Pleasant Pleasington sign at the Railway Station.
We walk past Pleasington Priory.
And a house with Stone Lions guarding it.
And then through a field of cows. They were pretty calm until a farmer appeared on a quad bike, then they started chasing it around the field.
We escaped the cows!
A friendly Cat on a drive-way.
Fly Agaric, though not the best specimen.
Looks like we are on the Witton Weavers Way.

After walking through some woodland we ascended the gentle slopes of the Yellow Hills to come across the Wainwright Memorial , a fitting tribute to the Blackburn born Fell Walker, writer and illustrator Alfred Wainwright.  As a young man Alfred would walk in these hills above Blackburn. On a clear day he would be able to glimpse upon the fells of the Lake District, they would eventually entice him to Cumbria where he recorded his hikes in his famous Pictorial Guides.

The Wainwright Memorial was unveiled in 2013.
Intrepid Hikers.
No distant views as wasn’t clear enough. The Yellow Hills are named after the yellow blooms of the Gorse bushes that grow here.
A Polypore Fungi.
Crow Wood.
Autumn colours appearing.

We walked on to Witton Park, following woodland paths downwards through Billinge Wood and Crow Wood. The Crow Sculpture I had hoped to see didn’t appear to be there ( unless we somehow missed it !) , though there was an information board near where I thought it should have been. And there were plenty of real crows, magpies and other wildlife in the woods.

Crow Sculpture Information Board.
Nuthatch.
Grey Squirrel.
Witton Park.
Butler’s Bridge over the River Darwen.

Witton Park is vast, covering 480 acres. It is Criss crossed by various walking trails and has a visitor centre. We will have to return oneday as we didn’t come across the centre and only saw a small part of the grounds on our walk. After crossing Butler’s Bridge it was a short meander up past the Priory and back into Pleasington.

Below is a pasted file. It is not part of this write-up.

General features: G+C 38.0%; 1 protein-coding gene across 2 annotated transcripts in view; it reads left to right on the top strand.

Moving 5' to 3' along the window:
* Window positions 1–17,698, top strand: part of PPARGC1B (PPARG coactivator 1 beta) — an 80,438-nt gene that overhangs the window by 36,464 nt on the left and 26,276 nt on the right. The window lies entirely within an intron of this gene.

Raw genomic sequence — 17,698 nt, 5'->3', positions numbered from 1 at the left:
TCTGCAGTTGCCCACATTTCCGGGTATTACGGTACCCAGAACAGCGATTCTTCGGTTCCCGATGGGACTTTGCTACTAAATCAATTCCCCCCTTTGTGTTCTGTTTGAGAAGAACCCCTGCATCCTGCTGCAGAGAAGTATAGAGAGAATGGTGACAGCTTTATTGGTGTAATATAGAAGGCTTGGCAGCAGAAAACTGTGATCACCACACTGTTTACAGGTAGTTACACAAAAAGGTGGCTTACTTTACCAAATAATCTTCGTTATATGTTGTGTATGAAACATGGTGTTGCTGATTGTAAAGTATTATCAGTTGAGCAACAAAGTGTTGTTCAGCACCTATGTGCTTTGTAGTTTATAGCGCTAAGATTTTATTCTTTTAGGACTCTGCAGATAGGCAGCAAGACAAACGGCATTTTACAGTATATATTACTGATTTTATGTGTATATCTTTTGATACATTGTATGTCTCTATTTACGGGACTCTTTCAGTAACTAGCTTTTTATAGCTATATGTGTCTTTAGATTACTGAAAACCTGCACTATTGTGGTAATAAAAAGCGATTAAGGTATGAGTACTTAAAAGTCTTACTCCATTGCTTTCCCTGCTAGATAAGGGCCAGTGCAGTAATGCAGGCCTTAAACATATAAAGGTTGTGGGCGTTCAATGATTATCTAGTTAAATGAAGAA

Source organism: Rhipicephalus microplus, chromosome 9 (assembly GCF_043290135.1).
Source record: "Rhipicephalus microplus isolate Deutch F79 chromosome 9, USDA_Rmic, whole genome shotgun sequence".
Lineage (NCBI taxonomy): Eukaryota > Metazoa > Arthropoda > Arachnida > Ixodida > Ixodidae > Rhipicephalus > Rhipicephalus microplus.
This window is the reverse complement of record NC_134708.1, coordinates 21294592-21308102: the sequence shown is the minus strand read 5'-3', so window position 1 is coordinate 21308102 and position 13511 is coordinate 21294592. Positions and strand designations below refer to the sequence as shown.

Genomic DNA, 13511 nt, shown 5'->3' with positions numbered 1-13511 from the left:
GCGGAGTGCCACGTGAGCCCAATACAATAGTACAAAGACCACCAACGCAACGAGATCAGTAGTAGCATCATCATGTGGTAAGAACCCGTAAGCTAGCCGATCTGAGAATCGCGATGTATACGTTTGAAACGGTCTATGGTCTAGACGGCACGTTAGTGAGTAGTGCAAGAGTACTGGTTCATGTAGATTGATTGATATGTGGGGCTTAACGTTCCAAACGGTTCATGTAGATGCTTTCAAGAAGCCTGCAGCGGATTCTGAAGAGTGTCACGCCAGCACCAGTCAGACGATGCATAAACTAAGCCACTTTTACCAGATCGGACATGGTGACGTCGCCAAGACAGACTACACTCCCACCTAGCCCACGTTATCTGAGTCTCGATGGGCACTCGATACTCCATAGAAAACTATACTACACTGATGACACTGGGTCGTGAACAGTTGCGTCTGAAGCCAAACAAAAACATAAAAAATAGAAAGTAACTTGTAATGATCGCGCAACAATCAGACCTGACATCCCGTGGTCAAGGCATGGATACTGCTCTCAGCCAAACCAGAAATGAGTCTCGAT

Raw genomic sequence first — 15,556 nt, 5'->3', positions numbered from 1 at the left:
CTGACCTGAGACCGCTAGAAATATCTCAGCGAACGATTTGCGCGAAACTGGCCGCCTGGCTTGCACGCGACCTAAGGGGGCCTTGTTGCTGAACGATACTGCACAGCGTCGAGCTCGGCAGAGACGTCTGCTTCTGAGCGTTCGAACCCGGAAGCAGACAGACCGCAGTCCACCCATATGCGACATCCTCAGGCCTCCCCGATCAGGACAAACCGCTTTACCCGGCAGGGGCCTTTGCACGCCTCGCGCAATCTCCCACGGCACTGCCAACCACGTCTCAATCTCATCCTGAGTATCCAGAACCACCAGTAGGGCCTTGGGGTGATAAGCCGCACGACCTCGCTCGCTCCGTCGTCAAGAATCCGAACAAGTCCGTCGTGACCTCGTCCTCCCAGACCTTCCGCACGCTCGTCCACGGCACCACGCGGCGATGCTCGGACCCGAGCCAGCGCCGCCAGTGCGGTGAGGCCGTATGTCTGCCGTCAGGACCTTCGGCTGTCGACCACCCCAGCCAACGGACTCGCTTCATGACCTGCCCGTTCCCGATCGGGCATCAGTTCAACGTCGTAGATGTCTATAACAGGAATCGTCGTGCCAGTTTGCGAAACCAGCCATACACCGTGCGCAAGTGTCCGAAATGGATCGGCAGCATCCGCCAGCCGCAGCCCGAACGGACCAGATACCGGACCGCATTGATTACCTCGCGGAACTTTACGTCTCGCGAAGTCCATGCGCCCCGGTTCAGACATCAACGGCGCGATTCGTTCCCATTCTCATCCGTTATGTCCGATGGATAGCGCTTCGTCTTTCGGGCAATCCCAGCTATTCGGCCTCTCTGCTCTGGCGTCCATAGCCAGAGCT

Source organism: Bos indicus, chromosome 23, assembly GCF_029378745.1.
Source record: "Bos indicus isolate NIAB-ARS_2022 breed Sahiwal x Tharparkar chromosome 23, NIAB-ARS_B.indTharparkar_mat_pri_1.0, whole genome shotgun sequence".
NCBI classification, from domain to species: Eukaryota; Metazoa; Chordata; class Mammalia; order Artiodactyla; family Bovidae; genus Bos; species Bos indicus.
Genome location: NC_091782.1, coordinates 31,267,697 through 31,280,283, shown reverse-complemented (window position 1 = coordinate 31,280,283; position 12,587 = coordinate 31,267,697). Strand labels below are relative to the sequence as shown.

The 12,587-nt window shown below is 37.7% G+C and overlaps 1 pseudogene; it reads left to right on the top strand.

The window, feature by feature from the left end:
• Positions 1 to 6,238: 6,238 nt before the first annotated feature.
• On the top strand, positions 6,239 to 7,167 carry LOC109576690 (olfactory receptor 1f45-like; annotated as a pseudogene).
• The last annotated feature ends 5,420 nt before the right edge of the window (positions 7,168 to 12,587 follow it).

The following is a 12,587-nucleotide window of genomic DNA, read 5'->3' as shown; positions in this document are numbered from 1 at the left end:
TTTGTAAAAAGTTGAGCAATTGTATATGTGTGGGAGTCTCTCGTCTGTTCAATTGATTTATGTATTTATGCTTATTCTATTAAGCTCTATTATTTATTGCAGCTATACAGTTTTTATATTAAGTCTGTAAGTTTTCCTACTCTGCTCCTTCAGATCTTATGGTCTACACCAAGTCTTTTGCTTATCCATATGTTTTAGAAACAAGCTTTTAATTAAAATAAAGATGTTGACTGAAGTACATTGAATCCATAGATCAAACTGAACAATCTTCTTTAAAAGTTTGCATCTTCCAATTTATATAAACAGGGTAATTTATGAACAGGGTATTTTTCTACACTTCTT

Pleasington Priory was opened in 1819.
The Railway Hotel.
Railway Flowers. πŸš‚πŸš‚
Waiting for the train back to Blackburn. Pleasington is a request stop , so be prepared to stick your arm out. 😁

Map ~ OS Explorer 287 West Pennine Moors.

Book ~ Guide To Lancashire Pub Walks by Nick Burton.

Distance ~ 4 Miles/ 6.4km.

Bank Holiday.

It was a certain Black Labradors 7th birthday at the weekend. Hugo enjoys opening his own presents. Tearing off the wrapping paper and shredding it into little pieces is all part of the fun. πŸ™‚

To avoid the Bank Holiday crowds on Saturday we headed over the border into County Durham , another county within half an hour’s drive from the caravan.

Our first destination was Cow Green Reservoir , the water of which shone a stunning topaz blue. From here we walked to the nearby Cauldron Snout Cascade, one of the longest waterfalls in England. There were a few walkers doing the Pennine Way, but mostly we had the place to ourselves.

Cow Green Reservoir.
Birthday Boy.
At the top of Cauldron Snout.

After eating a picnic lunch looking out over the water we decided to drive to nearby Killhope Lead Mining Museum in Upper Weardale. We didn’t do the underground mine tour but did spend a good couple of hours exploring the overground.

Outdoors at Killhope Lead Mining Museum.

Up until the 12th of September there are five large billboards to find outdoors, as part of The Architect Of Ruins Exhibition by Steve Messam. They look particularly striking against the rural/industrial backdrop. I was also delighted to see several Red Squirrels from the Hide in the Woodland. Dogs are welcome at Killhope and the attraction is currently free!

On Sunday we headed to Allonby , a favourite beach of ours for walks with Hugo. On the way we called in at a farm that had opened their Sunflower 🌻 field up for charity. It was amazing to see all those golden flower heads waving in the breeze.

Sunflowers galore. πŸ™‚
The beach at Allonby.

Before we set off home on Monday we took Hugo for a walk in the grounds of Acorn Bank at nearby Temple Sowerby. The gardens, grounds and water mill are open to the public and owned by the National Trust. There are some lovely Woodland walks here, perfect for wildlife spotting and walking the hound. πŸ™‚

Lily pond at Acorn Bank.

It was a bit of an action packed bank holiday weekend. Hopefully Hugo enjoyed his birthday. And thank you to my wonderful other half for driving. He’s definitely a good un. 😁